Well, our adventure with alligators was quite like that: the very first alligator that we saw in Florida was lying in the middle of our hiking path, and from then onwards we would see alligators everywhere, all the time.
That there were so many of them, and that we could spot them so easily, came as a big surprise to us. In fact, when we set out for our first Florida hike in Big Cypress Bend, Fakahatchee Strand Preserve State Park, we laughed our heads off upon seeing a sign warning us that "alligators have been seen laying on the trail." (BTW: The sign should say “lying” not “laying.”)
|Beware: Alligators have been seen laying on the trail|
We assumed that it's another one of those crazy things that Americans sometimes say to avoid any potential liability in the odd case of an alligator on the trail.
How wrong we were!
Just a few minutes later, and not more than 150-200 meters into our hike, there was a big alligator lying on the trail, OUR trail. It was blocking at least half of the path, and it was observing us with its mouth slightly open, displaying its big teeth. The way it was looking at us made me think that trying to pass it would not be the best of the ideas. My husband, however, was eager to go further. He was convinced that we would be fine, and that–in the worst case scenario–we might lose a leg. It was not a risk I was willing to take (I guess men and women are different that way), so I convinced my husband that we didn't have to complete this hike, as we could easily find another trail nearby. This reasoning worked, and we turned around and retraced our steps back to the car.
|An alligator on our path!|
There, another pleasant surprise was waiting for us: a beautiful great blue heron was sitting on a fence just a few meters away from our car. It didn't seem to be bothered by our presence, and even let me get as close as one-and-a-half meters.
|The Great Blue Heron|
When I tried to get closer, the heron wouldn’t fly away, but instead would slowly walk in the opposite direction. To me its behavior shows that the animals in the Everglades National Park/Big Cypress National Preserve area are accustomed to and not afraid of people.
|Look how gracefully it moves!|
A few hours later we revisited the park, curious to see if the alligator would still be lying on the path. It wasn’t, so we were able to complete the hike. We followed a 600-meter (2,000-foot) long boardwalk through the cypress swamp to an observation platform, where we spent about half an hour patiently waiting to see if any animals would show up. But except for one anhinga, a few pretty butterflies, and a white egret looking for dinner, we didn't see any.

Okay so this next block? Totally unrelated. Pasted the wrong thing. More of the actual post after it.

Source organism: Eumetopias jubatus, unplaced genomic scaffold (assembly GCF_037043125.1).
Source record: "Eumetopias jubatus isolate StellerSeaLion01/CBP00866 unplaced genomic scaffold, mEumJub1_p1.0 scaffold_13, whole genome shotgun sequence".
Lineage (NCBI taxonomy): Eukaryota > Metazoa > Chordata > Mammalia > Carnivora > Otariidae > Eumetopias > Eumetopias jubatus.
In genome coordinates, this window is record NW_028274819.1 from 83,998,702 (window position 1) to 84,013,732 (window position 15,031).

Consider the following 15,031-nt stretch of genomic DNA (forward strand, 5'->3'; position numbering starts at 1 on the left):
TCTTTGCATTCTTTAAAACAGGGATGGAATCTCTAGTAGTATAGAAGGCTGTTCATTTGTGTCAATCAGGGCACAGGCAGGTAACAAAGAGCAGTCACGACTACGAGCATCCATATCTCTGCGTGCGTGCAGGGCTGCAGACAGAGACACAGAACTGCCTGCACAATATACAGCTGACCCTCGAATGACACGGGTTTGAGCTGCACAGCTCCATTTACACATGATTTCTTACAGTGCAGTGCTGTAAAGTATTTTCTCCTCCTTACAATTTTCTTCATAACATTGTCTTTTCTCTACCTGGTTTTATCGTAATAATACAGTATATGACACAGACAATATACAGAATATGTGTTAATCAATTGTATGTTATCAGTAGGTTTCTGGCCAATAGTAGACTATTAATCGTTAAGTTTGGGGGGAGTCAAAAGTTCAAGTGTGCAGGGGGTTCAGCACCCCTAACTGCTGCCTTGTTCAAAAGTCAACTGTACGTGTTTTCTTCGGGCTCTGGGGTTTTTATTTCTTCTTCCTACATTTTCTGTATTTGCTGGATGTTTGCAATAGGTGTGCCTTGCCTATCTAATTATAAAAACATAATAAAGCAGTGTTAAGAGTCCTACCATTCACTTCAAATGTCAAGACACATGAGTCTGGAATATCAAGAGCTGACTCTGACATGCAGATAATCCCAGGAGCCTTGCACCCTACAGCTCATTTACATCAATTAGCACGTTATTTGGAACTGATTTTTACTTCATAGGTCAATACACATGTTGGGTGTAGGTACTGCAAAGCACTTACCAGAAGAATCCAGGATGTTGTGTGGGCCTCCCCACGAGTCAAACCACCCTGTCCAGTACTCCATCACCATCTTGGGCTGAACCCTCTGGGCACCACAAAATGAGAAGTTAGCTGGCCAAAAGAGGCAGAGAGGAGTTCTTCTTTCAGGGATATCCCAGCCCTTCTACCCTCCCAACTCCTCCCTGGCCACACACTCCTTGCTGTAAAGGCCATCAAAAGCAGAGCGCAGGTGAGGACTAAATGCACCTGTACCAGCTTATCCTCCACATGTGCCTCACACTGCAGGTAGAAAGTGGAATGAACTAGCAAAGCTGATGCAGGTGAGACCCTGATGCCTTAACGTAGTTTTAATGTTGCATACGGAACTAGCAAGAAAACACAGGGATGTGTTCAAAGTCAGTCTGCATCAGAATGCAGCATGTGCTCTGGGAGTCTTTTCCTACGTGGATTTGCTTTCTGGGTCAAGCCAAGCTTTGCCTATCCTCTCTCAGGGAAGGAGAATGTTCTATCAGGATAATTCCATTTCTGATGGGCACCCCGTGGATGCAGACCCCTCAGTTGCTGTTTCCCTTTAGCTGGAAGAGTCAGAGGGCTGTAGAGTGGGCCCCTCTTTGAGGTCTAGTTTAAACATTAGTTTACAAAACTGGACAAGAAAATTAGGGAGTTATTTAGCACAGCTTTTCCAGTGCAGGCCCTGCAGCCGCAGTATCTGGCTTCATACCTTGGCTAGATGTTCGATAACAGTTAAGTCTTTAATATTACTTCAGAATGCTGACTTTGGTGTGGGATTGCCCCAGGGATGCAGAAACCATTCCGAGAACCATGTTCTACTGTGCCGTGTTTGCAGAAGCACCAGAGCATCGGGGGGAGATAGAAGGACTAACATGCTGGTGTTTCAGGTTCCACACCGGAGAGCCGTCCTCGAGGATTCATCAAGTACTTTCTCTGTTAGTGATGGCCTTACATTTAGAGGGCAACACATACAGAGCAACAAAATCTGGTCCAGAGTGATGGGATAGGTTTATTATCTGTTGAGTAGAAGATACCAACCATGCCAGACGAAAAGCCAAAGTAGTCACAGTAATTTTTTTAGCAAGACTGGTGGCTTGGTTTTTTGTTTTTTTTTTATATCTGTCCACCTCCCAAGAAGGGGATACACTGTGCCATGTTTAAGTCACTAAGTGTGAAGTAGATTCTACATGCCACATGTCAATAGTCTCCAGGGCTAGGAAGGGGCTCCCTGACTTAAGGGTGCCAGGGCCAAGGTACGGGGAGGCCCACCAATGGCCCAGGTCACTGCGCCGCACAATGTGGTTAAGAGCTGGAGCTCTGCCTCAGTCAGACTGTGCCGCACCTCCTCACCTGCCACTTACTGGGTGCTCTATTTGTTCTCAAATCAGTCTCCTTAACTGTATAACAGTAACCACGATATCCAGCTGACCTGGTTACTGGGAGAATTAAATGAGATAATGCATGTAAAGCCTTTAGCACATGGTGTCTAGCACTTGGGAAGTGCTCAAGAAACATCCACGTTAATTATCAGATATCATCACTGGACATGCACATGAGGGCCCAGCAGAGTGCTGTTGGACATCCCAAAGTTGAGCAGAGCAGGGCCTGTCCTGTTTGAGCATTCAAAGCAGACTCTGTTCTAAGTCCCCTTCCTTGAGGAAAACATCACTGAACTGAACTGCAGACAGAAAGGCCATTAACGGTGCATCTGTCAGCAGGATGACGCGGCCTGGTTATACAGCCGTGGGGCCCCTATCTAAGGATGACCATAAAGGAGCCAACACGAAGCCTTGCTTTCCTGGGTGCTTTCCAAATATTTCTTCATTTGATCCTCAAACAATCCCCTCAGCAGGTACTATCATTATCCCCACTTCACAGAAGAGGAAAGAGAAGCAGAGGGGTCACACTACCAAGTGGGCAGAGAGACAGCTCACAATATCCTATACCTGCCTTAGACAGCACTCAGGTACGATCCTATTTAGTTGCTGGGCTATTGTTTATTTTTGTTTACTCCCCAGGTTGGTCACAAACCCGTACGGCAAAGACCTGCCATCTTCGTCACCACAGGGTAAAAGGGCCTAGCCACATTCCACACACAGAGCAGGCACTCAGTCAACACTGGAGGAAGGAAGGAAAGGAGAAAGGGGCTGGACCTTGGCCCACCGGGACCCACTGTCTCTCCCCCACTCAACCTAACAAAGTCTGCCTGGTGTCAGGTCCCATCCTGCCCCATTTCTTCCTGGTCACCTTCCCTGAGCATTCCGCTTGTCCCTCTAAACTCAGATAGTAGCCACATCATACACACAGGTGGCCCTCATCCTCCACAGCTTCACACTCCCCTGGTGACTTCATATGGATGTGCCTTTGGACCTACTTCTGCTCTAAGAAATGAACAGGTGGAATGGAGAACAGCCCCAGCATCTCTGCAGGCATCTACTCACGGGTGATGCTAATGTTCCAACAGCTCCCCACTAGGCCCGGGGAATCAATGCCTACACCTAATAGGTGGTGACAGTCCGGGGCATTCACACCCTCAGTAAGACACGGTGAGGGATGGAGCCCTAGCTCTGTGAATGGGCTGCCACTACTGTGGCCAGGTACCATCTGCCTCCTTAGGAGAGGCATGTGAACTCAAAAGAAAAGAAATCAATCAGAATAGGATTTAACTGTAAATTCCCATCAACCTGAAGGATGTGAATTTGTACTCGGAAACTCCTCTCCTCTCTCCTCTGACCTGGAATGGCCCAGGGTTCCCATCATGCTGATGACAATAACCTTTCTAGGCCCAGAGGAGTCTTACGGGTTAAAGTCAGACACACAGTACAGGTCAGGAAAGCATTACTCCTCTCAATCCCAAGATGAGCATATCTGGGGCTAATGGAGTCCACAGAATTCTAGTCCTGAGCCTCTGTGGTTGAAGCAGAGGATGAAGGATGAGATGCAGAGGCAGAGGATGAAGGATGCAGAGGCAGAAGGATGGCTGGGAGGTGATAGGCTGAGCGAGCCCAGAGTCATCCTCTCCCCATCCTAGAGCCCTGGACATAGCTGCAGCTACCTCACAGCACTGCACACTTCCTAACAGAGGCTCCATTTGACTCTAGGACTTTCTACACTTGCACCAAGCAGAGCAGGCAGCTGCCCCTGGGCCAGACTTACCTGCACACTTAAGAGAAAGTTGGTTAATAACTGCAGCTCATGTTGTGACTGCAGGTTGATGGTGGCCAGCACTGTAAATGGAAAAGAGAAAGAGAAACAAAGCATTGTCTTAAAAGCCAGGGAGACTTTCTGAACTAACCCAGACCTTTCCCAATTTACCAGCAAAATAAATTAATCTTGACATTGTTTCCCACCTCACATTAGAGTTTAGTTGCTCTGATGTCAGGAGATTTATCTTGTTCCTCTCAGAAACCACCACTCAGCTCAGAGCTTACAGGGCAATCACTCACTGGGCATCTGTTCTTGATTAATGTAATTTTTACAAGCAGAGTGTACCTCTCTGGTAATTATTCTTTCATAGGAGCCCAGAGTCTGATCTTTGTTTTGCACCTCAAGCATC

|The Big Cypress Bend Boardwalk|
|A swamp near the observation platform|
|White Egret hunting dinner|
|A strangler fig|
We were not too disappointed about it: seeing an alligator on our path a few hours later made us believe that the park was indeed full of the wildlife it promised on its webpage. (The webpage promises a chance of seeing: American crocodiles, Florida panthers, Florida black bears, West Indian manatees, Eastern indigo snakes, Everglades minks, diamondback terrapins, white-tailed deer, bald eagles, barred owls, pileated woodpeckers, swallow-tailed kites, raccoons, opossums, red-shouldered hawks, turkeys, vultures, sand hill cranes, roseate spoonbills, eagles, ospreys, ducks, and wading and shore birds.) Next time we are in Florida, we’ll for sure revisit this park and try to spend more time there.
|When we saw this alligator warning sign on our way of the park, we were not laughing anymore|
|Another great blue heron|
The Big Cypress Bend Boardwalk in Fakahatchee Strand Preserve State Park is located on the north side of the Tamiami Trail (Highway 41), about 7.1 miles west from the intersection with SR 29.